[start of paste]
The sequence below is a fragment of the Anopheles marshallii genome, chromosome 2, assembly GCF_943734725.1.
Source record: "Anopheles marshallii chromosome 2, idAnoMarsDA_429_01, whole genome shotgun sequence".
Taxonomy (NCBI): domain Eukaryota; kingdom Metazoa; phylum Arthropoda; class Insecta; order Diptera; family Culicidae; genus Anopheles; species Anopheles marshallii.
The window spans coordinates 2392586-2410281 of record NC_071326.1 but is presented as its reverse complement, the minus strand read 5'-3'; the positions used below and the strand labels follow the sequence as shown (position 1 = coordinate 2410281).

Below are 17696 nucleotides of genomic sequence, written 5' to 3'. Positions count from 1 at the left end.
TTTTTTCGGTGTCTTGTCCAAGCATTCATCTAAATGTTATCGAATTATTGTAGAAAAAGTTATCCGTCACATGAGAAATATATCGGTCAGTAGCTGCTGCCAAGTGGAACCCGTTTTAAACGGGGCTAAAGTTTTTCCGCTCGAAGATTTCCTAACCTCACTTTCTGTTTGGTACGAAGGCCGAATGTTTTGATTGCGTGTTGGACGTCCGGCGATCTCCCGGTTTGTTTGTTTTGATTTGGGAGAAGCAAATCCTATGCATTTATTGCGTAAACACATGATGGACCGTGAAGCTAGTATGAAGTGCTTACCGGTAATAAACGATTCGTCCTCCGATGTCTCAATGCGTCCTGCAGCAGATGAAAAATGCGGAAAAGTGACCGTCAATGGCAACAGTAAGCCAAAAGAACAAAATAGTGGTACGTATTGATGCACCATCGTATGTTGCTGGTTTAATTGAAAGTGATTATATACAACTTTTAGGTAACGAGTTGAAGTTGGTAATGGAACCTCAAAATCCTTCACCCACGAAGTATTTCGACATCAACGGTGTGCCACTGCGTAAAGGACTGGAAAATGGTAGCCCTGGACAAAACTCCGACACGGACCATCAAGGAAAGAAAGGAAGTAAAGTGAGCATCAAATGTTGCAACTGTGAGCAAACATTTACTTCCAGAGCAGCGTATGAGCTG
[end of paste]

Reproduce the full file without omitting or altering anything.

The sequence below is a fragment of the Anopheles marshallii genome, chromosome 2, assembly GCF_943734725.1.
Source record: "Anopheles marshallii chromosome 2, idAnoMarsDA_429_01, whole genome shotgun sequence".
Taxonomy (NCBI): domain Eukaryota; kingdom Metazoa; phylum Arthropoda; class Insecta; order Diptera; family Culicidae; genus Anopheles; species Anopheles marshallii.
The window spans coordinates 2392586-2410281 of record NC_071326.1 but is presented as its reverse complement, the minus strand read 5'-3'; the positions used below and the strand labels follow the sequence as shown (position 1 = coordinate 2410281).

Below are 17696 nucleotides of genomic sequence, written 5' to 3'. Positions count from 1 at the left end.
TTTTTTCGGTGTCTTGTCCAAGCATTCATCTAAATGTTATCGAATTATTGTAGAAAAAGTTATCCGTCACATGAGAAATATATCGGTCAGTAGCTGCTGCCAAGTGGAACCCGTTTTAAACGGGGCTAAAGTTTTTCCGCTCGAAGATTTCCTAACCTCACTTTCTGTTTGGTACGAAGGCCGAATGTTTTGATTGCGTGTTGGACGTCCGGCGATCTCCCGGTTTGTTTGTTTTGATTTGGGAGAAGCAAATCCTATGCATTTATTGCGTAAACACATGATGGACCGTGAAGCTAGTATGAAGTGCTTACCGGTAATAAACGATTCGTCCTCCGATGTCTCAATGCGTCCTGCAGCAGATGAAAAATGCGGAAAAGTGACCGTCAATGGCAACAGTAAGCCAAAAGAACAAAATAGTGGTACGTATTGATGCACCATCGTATGTTGCTGGTTTAATTGAAAGTGATTATATACAACTTTTAGGTAACGAGTTGAAGTTGGTAATGGAACCTCAAAATCCTTCACCCACGAAGTATTTCGACATCAACGGTGTGCCACTGCGTAAAGGACTGGAAAATGGTAGCCCTGGACAAAACTCCGACACGGACCATCAAGGAAAGAAAGGAAGTAAAGTGAGCATCAAATGTTGCAACTGTGAGCAAACATTTACTTCCAGAGCAGCGTATGAGCTG